1. Stewardship Strategy — an obligation to respect all living beings
  2. Customary Activities — all those physical, mental and spiritual states of well-being that are needed for survival on the land.
  3. Economic Development — new livelihood practices adapted to customary stewardship approach to provide for the survival of Pikangikum people in a contemporary cultural context.


Hockey on adjacent Lake Pikangikum is a favorite pastime of the youth.[11]

Health concerns[edit]

Youth suicide[edit]

Over the past two decades, Pikangikum First Nation has experienced extraordinarily high Youth suicide rates, usually girls or young women hanging themselves; recent averages for 1992 to 2000 exceed 200 per 100,000, possibly the highest rate of suicide of any community in the world.[9] In 2000, 470 per 100,000 deaths were attributed to suicide.[14][15] As of 2011 the situation had not changed.[11] In the summer of 2008, eight people between the ages of 8 and 18 died by suicide.[15] Again, six months into 2011, five people between the ages of 16 and 26 had already taken their lives prompting the former chief of the community to issue a cry for assistance.[16] In total, there have been 74 documented cases of suicide from 1990 to 2007, many of whom were women and girls who habitually huff gasoline.[11][15][17] The perpetual cycle of grief in Pikangikum makes this situation unique.[18] Due to influence of Elders in the community, who strongly voice their religious opposition to burying Aboriginal youth who have died by suicide in cemeteries, families of youth who have taken their own lives are forced to bury their family members in their own front yards.[9] Burial in the front yard is an Ojibwa tradition.[11]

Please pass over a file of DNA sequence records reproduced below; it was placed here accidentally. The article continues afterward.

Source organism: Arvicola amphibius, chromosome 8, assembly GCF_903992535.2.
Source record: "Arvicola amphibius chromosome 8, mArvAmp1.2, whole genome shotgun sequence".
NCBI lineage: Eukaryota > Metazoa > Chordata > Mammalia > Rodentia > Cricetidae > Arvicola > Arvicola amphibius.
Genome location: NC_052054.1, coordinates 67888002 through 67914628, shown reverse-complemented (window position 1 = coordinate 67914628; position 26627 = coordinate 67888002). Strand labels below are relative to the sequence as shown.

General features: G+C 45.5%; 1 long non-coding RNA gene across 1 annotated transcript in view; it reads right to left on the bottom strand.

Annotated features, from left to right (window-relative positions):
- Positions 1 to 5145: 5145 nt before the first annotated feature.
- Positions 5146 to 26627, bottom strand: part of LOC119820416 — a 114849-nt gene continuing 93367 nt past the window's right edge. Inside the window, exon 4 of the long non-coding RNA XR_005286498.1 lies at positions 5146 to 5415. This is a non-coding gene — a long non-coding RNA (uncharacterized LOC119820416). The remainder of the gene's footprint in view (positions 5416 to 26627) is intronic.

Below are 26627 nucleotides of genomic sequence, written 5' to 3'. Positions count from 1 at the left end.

1. ^ "Census Profile, 2016 Census". 2016 Census. Statistics Canada. 2017-04-14. Retrieved 2017-07-08. 
  2. ^ "Pikangikum 14 census profile". 2011 Census of Population. Statistics Canada. Retrieved 17 June 2015. 
  3. ^ "Pikangikum - First Nation number 208". First Nation detail. Aboriginal Affairs and Northern Development Canada. 2008-12-11. Retrieved 2012-11-13. 
  4. ^ "Pikangikum 14 - Reserve number 06320". Reserve/Settlement/Village Detail. Aboriginal Affairs and Northern Development Canada. 2008-12-11. Retrieved 2012-11-13. 
  5. ^ "Pikangikum 14". Geographical Names Data Base. Natural Resources Canada. Retrieved 2011-10-02. 
  6. ^ "Pikangikum". Geographical Names Data Base. Natural Resources Canada. Retrieved 2012-11-13. 
  7. ^ "Pikangikum - Registered Population". Aboriginal Affairs and Northern Development Canada. September 2011. Retrieved 2011-10-02. 
  8. ^ Elliott, Louise (2000-11-27). "Ontario native suicide rate one of highest in world, expert says". The Canadian Press. Retrieved 2011-10-02. 
  9. ^ a b c Lauwers, Bert (2011-06-01). "The Office of the Chief Coroner’s Death Review of the Youth Suicides at the Pikangikum First Nation, 2006 – 2008". Office of the Chief Coroner of Ontario. Retrieved 2011-10-02. 
  10. ^ "Pikangikum - Governance". Aboriginal Affairs and Northern Development Canada. 2008-12-11. Retrieved 2011-10-02. 
  11. ^ a b c d e "Canada, home to the suicide capital of the world" article by Martin Patriquin in Maclean’s Magazine, March 30, 2012
  12. ^ "Pikangikum Elders Work for Local Knowledge, Local Training for Local Forestry Jobs" (PDF). Grant Recipients - Vignette. Ontario Trillium Foundation. Retrieved 2011-10-02. 
  13. ^ "Our Land Use Strategy". Whitefeather Forest Management Corp. Retrieved 2011-10-02. 
  14. ^ "Ontario native suicide rate one of highest in world, expert says" article by Louise Elliott, Canadian Press, November 27, 2000
  15. ^ a b c Finlay, J., Hardy, M., Morris, D., & Nagy, A. (2009). "Mamow ki-ken-da-ma-win: A partnership approach to child, youth, family and community well being", International Journal of Mental Health and Addiction, 8, 245-257. doi: 10.1007/s11469-009-9263-8
  16. ^ CBC News, 2011
  17. ^ Gas sniffer
  18. ^ NSPC, 2009

External links[edit]